Saudi women welcome senior cleric's abaya comments

'Giving women the choice to dress modestly is fundamental, as they can choose how to dress without crossing the law

Saudi women attend the AFC Champions League group stage football match between Saudi Arabia's Al Hilal and UAE's Al Ain at King Saud University Stadium in Riyadh, on February 13, 2018. / AFP PHOTO / FAYEZ NURELDINE
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For Jeddah resident Dr Lalia Al Helaly, the suggestion by a senior Saudi cleric that women should be able to choose whether or not to wear an abaya signals that extraordinary change is under way in the kingdom.

The Saudi relationship counsellor welcomed the remarks made last week by Sheikh Abduallah Al Mutlaq, a member of the country's Council of Senior Scholars, in which he said that dressing modestly did not necessitate wearing the full body covering.

Women in Saudi Arabia are required to wear an abaya in public, but Sheikh Al Mutlaq pointed to the fact that more than 90 per cent of Muslim women around the world do not wear the loose fitted garment.

“It’s a beautiful vision, we are in need of brave declarations that give hope that our society will become more open to discussing and accepting different ideologies,” said Dr Helaly, a specialist in familial relationships.

“Giving women the choice to dress modestly is fundamental, as they can choose how to dress without crossing the law."

Is the Abaya on the way out?

Is the Abaya on the way out?

In the past year, Saudi Arabia has witnessed drastic reforms spearheaded by Crown Prince Mohammed bin Salman, particularly relating to women's rights. Women are now allowed to attend public sporting events and from June will be able to drive.

Sheikh Al Mutlaq's statement on Friday does not necessarily signal a change in the law. But it did mark the first time that a senior Saudi cleric had made such remarks.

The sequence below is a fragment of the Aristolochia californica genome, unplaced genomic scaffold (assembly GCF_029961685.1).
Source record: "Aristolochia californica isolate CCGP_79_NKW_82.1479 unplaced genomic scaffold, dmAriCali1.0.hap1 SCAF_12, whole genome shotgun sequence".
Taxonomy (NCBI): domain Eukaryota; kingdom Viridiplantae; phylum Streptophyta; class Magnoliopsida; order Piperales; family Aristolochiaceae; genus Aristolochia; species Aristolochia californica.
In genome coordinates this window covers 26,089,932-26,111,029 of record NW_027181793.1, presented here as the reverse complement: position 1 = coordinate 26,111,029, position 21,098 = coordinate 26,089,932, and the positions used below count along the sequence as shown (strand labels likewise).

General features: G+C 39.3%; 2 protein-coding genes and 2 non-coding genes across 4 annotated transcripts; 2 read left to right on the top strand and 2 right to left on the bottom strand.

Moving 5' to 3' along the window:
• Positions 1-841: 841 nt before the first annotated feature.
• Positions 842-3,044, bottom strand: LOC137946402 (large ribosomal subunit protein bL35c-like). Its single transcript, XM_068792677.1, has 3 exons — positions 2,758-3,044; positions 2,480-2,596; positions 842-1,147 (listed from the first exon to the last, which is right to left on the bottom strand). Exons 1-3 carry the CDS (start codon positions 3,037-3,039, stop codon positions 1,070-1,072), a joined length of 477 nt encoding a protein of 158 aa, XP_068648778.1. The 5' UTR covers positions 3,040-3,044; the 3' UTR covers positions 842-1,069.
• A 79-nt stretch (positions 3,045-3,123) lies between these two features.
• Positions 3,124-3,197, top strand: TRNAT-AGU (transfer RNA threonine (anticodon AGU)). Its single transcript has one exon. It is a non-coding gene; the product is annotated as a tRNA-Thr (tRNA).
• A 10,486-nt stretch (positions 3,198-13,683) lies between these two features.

“This is an indication that religious statements are aligning with the kingdom’s recent reforms,” Dr Helaly said.

Heba Al Ghamdi, a 28-year old Saudi accountant, said she was not surprised by the sheikh's comments, adding that the abaya is now commonly viewed in the kingdom as "traditional" dress rather than a religious necessity.

In recent years, many Saudi women have begun wearing more colourful abayas, as well as open versions of the garment over long skirts or jeans.

“This is the point the sheikh was making when he said the purpose is modesty, and hijab is not tied to a abaya exclusively,” Mrs Al Ghamdi said.

She said she saw Sheikh Al Mutlaq's statement as a positive move and in line with the kingdom's Vision 2030 economic diversification plan.

She predicted that the law would soon change to give women more choice over what they wear.

“There will be more freedom with regards to wearing the abaya as it will be more a matter of public taste rather than an association with religion,” she said.


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Sheikh Al Mutlaq’s statement polarised opinion online, however, with many social media users angry at his comments. That prompted the cleric to issue a denial that his remarks were an invitation for women to appear in public uncovered.

“I was surprised to see that people have interpreted my words incorrectly," he said. "My statement said that Muslim women around the world are not obliged to wear the covering, as long as what they wear does not violate the conditions of the Islamic veil.”

Law student Aya Mohammed, 22, suggested that the sheikh's comments had been met with such a strong reaction because they "used language that is different [to the] other religious statements that we as Saudi women are used to".

She added that his statement had been interpreted in different ways by different people depending on their personal perspective.

Significantly, one of those who voiced support for Sheikh Al Mutlaq online was Sheikh Abdul Aziz Al Mousa, another senior Saudi cleric.

Responding on Twitter he said that "chastity and morality should not be tied to a piece of cloth”.

* With additional reporting by Haneen Dajani